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English Bulldogs' Low Diversity

English bulldogs have such low genetic diversity that researchers are unsure whether their health can be improved without crossing them with another breed, LiveScience reports.

English Bulldogs, known for their squishy faces and wrinkly coats, are prone to breathing, skin, and other issues. The breed all descends from a founder population of 68 individuals and underwent selective breeding for certain traits.

Researchers from the University of California, Davis, studied the genetic diversity of 102 registered English bulldogs from the US and Europe, including ones that presented with health problems. They examined the dogs' maternal and paternal haplotypes, various STR loci, allele frequencies, and runs of homozygosity. As Niels Pedersen and his colleagues report in Canine Genetics and Epidemiology, their sample harbored four paternal haplotypes, one of which was found in 93 percent of dogs, and they had an average of 6.45 alleles per locus. In particular, they noted a loss of diversity in immune-related gene regions.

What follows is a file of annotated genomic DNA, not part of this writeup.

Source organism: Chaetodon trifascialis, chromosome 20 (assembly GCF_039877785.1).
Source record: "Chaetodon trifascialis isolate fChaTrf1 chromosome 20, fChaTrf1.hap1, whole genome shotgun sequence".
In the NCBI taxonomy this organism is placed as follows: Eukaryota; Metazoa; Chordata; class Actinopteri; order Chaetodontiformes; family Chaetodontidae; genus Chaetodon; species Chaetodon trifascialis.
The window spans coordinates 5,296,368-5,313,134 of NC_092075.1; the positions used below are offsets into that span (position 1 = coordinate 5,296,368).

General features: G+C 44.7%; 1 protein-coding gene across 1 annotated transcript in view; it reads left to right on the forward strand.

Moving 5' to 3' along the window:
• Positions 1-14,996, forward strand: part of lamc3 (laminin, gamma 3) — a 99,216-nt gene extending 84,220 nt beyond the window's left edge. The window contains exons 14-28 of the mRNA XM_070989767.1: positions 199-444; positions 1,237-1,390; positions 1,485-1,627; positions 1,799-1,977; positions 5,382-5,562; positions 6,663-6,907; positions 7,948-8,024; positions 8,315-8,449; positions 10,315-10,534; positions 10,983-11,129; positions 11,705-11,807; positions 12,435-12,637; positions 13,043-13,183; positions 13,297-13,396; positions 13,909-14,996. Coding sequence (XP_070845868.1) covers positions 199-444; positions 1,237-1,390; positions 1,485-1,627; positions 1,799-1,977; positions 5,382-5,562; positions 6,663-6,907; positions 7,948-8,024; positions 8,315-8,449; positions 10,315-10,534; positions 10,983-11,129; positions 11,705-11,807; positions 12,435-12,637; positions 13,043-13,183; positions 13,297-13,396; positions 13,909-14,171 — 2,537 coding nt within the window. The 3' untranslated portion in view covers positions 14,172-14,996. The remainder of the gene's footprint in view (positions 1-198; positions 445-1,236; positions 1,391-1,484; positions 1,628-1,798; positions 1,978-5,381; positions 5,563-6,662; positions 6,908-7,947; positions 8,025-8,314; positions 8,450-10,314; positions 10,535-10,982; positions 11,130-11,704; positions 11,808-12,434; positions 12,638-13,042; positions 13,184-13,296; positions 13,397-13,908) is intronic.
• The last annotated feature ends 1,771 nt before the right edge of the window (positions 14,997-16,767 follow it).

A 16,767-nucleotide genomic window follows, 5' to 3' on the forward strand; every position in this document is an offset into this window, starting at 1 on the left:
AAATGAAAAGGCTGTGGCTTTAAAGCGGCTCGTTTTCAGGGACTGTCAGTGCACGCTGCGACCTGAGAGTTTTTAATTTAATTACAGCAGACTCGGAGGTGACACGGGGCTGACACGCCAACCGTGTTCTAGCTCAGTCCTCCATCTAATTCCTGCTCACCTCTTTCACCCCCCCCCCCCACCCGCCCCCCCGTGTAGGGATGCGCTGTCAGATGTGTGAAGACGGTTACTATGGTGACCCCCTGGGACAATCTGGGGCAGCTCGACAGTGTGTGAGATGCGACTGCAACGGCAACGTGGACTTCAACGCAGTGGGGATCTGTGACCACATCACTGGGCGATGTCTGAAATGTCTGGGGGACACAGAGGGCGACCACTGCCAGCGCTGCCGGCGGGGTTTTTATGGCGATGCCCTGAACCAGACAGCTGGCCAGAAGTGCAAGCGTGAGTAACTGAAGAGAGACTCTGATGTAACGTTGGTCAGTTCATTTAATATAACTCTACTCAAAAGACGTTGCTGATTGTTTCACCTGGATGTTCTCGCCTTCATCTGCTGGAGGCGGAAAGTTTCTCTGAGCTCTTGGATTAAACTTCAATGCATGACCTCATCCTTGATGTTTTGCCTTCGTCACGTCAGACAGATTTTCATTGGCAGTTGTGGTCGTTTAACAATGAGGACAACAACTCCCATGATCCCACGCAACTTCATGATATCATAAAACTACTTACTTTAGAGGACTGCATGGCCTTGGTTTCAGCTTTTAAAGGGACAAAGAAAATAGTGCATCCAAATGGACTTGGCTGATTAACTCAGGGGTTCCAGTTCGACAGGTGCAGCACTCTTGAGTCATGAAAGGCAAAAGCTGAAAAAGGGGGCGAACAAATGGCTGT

"Improving health through genetic manipulations presumes that enough diversity still exists to improve the breed from within, and if not, to add diversity by outcrossing to other breeds," Pedersen says in a statement. "We found that little genetic 'wiggle room' still exists in the breed to make additional genetic changes."

Crossing English bulldogs with other breeds might alleviate some of their health issues, but LiveScience notes that breeders might not then consider the dogs to be English bulldogs any more.